By MARGHERITA STANCATI and HABIB KHAN TOTAKHIL
Taliban representatives launched a series of meetings with Afghan government officials in the Gulf emirate of Qatar on Saturday, even as insurgents press an offensive around the country.
Taliban and Afghan officials said an eight-member Taliban delegation and some Afghan officials were attending a two-day regional conference that began Saturday in Qatar, offering a possible forum for informal talks between the two warring parties.
Qatar on Saturday said it is hosting an “open discussion” between members of the Taliban and influential Afghans on the topic of reconciliation with the goal of facilitating peace, according to the official Qatar News Agency.
It is far from clear, however, whether the meetings in Qatar will lead to formal peace negotiations: Representatives of both the Taliban and the Kabul government described it as an opportunity to participate in an open discussion, rather than to negotiate peace.
Ahead of the conference, the Taliban said in a statement that eight members of its political commission would attend “in order to personally deliver the message of its oppressed nation and other such issues to the world.”
Taliban participation in the discussions “should not be misconstrued as peace or negotiation talks,” added the statement, which originally said talks would begin on Sunday.
The conference, organized by the Pugwash Council, a group that works on conflict resolution, offers a rare opportunity for the Taliban’s leadership to publicly discuss its political vision. The group of eight is led by Sher Muhammad AbbasStanikzai, who like most of the other delegates is based in Qatar, where the Taliban opened a political office in June 2013 as part of a short-lived, U.S.-brokered effort to kick off peace talks.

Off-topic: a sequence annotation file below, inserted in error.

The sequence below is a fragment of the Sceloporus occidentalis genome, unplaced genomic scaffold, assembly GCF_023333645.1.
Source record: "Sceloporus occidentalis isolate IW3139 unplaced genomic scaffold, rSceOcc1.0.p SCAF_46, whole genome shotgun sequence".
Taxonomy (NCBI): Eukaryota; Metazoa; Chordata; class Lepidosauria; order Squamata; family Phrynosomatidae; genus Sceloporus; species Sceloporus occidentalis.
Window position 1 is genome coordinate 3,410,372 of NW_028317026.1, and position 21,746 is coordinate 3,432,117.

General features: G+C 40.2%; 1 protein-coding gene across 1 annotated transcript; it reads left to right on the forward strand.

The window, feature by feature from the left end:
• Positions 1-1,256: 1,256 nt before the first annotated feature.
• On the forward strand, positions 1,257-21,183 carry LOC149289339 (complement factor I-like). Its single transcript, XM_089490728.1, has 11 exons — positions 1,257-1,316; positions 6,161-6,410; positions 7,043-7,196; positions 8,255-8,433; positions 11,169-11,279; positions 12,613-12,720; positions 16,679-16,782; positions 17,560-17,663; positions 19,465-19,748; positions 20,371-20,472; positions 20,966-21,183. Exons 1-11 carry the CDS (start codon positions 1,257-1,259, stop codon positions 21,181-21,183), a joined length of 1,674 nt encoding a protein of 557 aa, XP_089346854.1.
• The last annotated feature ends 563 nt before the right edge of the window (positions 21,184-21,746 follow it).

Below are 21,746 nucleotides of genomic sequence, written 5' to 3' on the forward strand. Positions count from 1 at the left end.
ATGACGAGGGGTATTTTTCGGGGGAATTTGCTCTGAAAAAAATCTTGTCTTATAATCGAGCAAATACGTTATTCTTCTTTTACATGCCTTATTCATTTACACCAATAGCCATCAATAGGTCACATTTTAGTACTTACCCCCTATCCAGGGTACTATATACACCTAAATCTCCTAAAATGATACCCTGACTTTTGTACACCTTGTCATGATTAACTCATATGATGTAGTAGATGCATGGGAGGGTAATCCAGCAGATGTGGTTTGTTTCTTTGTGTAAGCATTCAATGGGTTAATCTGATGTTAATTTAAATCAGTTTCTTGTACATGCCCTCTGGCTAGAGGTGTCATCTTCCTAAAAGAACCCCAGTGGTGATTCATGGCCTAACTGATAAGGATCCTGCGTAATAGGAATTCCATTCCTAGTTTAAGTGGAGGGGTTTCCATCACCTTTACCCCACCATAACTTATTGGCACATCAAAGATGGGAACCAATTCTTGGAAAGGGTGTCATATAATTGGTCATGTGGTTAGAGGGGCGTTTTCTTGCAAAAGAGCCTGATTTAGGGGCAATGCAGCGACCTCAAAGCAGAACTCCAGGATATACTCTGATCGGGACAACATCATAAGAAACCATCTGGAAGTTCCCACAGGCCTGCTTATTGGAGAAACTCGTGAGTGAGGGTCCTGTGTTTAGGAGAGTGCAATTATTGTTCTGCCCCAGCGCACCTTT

A person familiar with the matter said that some 15 officials from various branches of the Afghan government were expected to attend the Qatar conference.
At least two members of the High Peace Council, the Afghan government’s top peace-negotiating body, are attending the event. Abdul Hakim Mujahid, the acting head of the council, said that among them is Mullawee Attaullah Ludin, who is attending the event in a private capacity.
“This conference is an opportunity to exchange thoughts. The attendees will discuss the Afghan problem and share their perspectives,” Mr. Mujahid said. “This cannot be described as initial negotiations. There are no other expectations from this conference.”
The Taliban’s representatives have attended international forums before, most recently in December 2012, when they participated in a closed-door conference organized by a French think tank in the French town of Chantilly.
Since taking office last September, Afghan President Ashraf Ghani has repeatedly tried to persuade the Taliban to negotiate an end to the country’s long-running conflict. Mr. Ghani in February raised expectations that a breakthrough was near, but those efforts faltered.
Much of the Taliban leadership is based in Pakistan, and the Afghan president hoped Islamabad could pressure the Taliban to come to the negotiating table. But ahead of Mr. Ghani’s official trip to the U.S. in late March, Pakistani officials came back with an answer: The Taliban had rejected the offer, according to an Afghan official.
“Before the Taliban said anything, Pakistan said: They don’t want to talk peace,” the official said. “Pakistan proved that they don’t want stability in Afghanistan.”
Pakistan has repeatedly said it wants a stable Afghanistan, and while it acknowledges it has some influence over the Taliban, it says it has no control over the movement.
The insurgency formally launched its annual offensive last week and said it would carry on fighting so long as foreign troops remain in Afghanistan.
Fighting around the country has been intense. In the northern province of Kunduz, Afghan forces this week were forced to launch a counteroffensive after militants closed in on the provincial capital of Kunduz City, the closest that a major Afghan city has come to falling to the Taliban in recent years.
Wall Street Journal